Their mission couldn’t have come at a more urgent time. According to estimates put forth by the United Nations, in recent years the number of orphans in Africa had grown to 34 million, a huge jump from a decade before, due to the AIDS pandemic, which had hit sub-Saharan Africa with greater force than anywhere in the world. In 2002, AIDS treatment was available to people in wealthier countries but to only a tiny percentage of HIV-positive people in Africa, Latin America, and Asia. Just ﬁ fty thousand out of the millions of HIV-positive people in developing countries were receiving life-extending treatment. As a result, mothers and fathers in Malawi and throughout Africa were dying at alarming rates. Every day across Africa, relatives carried thousands of their near-to-death loved ones to hospitals that had no supplies or medications to save them. Hospital morgues stacked bodies in refrigerated and unrefrigerated rooms. The international community was just beginning to mount a response to this humanitarian emergency, forming the Global Fund to Fight AIDS, Tuberculosis, and Malaria in 2002; in 2003, the Bush administration committed billions of dollars to an ambitious program called the President’s Emergency Plan for AIDS Relief, or PEPFAR.
But government programs and the continued work of well-established charities and nongovernmental groups that had labored for decades to deliver aid on behalf of wealthy nations weren’t the only responses. Mostly hidden from public view and rarely recorded or tracked by government or independent evaluators, thousands of private American groups, the vast majority of them faith based, were stirred to action. According to academics who studied development assistance, those faith-based groups gave several billion dollars a year to African causes, a stunning amount that likely surpassed the contribution of the U.S. Agency for International Development’s funding of African projects.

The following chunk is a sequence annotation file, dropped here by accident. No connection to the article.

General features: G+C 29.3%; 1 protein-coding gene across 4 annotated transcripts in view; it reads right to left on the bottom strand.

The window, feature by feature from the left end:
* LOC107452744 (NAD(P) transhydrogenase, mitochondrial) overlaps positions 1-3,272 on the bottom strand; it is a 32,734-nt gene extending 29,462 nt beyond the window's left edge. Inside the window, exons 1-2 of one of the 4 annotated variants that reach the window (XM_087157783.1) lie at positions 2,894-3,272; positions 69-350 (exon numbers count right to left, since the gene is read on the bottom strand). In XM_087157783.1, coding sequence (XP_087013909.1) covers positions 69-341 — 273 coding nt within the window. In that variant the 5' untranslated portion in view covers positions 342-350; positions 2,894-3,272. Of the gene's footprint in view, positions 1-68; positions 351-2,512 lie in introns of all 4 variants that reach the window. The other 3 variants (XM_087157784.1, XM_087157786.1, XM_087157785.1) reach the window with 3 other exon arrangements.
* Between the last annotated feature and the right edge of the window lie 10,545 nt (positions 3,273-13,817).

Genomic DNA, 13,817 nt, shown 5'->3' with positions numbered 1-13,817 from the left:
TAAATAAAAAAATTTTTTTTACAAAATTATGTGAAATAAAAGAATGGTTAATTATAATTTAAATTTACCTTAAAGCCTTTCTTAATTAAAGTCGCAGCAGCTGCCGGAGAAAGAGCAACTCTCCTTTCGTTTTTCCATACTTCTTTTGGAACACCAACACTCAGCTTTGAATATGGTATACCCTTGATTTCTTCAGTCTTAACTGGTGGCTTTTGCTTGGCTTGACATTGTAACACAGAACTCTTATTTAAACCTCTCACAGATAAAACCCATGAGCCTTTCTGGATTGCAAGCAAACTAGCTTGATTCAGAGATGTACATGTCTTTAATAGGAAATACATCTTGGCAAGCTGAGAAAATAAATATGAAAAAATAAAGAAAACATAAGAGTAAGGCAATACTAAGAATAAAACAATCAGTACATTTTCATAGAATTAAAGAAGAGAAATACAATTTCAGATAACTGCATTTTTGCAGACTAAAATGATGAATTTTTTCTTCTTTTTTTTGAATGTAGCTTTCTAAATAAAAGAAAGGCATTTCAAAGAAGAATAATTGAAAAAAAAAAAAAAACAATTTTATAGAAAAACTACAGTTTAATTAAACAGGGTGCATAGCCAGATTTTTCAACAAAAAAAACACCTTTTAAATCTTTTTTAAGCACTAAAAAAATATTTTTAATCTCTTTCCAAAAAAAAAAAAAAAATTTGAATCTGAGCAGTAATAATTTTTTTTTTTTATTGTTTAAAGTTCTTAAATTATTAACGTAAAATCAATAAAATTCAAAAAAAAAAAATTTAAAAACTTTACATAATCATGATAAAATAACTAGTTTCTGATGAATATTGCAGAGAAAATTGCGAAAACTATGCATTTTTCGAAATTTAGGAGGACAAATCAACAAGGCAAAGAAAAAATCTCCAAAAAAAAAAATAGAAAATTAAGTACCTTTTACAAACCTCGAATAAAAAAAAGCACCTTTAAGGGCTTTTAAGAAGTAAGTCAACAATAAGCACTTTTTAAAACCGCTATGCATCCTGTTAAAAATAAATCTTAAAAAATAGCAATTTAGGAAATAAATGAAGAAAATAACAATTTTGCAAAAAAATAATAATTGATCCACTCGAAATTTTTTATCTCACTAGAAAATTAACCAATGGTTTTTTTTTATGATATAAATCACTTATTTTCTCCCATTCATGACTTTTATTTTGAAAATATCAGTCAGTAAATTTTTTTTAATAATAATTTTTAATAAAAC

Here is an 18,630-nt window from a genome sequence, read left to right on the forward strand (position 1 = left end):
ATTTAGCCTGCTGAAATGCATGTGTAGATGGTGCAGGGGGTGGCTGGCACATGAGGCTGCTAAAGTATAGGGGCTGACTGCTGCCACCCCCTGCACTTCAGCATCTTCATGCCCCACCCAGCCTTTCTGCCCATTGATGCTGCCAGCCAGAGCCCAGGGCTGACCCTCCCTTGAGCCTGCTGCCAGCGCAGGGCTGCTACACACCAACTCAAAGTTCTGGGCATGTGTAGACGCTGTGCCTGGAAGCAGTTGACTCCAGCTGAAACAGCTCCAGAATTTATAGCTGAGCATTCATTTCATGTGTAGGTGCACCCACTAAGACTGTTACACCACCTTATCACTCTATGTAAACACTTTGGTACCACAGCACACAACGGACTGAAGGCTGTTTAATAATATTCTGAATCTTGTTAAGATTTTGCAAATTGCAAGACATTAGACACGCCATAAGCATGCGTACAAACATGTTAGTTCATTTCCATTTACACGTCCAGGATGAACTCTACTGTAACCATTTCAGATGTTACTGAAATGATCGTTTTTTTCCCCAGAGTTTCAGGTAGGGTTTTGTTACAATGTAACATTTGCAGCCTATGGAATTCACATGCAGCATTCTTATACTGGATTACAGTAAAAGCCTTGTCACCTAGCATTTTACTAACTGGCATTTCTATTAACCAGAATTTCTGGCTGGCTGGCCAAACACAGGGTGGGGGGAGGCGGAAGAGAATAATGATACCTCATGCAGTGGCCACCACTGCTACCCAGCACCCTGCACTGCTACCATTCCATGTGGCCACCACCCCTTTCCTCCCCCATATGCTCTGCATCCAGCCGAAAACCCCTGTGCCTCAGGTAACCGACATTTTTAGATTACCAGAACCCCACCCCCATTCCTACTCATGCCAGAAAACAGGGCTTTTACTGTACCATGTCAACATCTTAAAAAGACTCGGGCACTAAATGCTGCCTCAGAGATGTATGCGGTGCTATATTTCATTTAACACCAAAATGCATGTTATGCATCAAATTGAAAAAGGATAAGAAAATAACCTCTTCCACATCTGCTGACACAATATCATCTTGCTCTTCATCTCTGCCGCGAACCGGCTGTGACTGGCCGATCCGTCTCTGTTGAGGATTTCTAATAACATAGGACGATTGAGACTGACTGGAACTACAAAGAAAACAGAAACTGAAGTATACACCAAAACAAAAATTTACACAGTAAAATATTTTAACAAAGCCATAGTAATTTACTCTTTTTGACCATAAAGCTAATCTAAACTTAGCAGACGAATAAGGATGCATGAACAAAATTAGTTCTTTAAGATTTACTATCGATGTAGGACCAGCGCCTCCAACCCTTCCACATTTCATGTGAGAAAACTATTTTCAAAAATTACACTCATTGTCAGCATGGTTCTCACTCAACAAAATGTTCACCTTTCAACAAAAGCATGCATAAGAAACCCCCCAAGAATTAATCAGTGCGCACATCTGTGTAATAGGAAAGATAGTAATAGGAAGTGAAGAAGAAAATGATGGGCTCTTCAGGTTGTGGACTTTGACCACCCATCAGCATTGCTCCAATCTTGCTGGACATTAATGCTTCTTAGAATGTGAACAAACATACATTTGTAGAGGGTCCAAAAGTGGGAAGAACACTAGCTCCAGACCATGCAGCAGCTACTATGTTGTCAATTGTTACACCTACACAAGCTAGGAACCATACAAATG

Over the past decade, I’ve often crossed paths with this underground movement of mostly untrained aid workers who arrived in countries across Africa. Five years ago, I decided to take a much closer look. In the fall of 2007, supported by a global-health reporting fellowship from the Kaiser Family Foundation, photographer Dominic Chavez and I started to document what exactly was going on with the torrent of American do-gooders traveling around Africa to help children. I wanted to determine if these disparate efforts were making any difference, either positive or negative. I decided to go to Malawi ﬁrst, a country I knew well from previous visits for my newspaper, the Boston Globe. And from the moment I started my journey, I saw American do-gooders everywhere. They were on every plane trip I took. In African countries, I ran into them at shopping malls, in government ofﬁces, in bars and restaurants at the end of long days. Usually within the ﬁrst ten minutes of conversation, they brought up their deep Christian faith. More often than not, they extended an invitation for me to come see their work ﬁrsthand.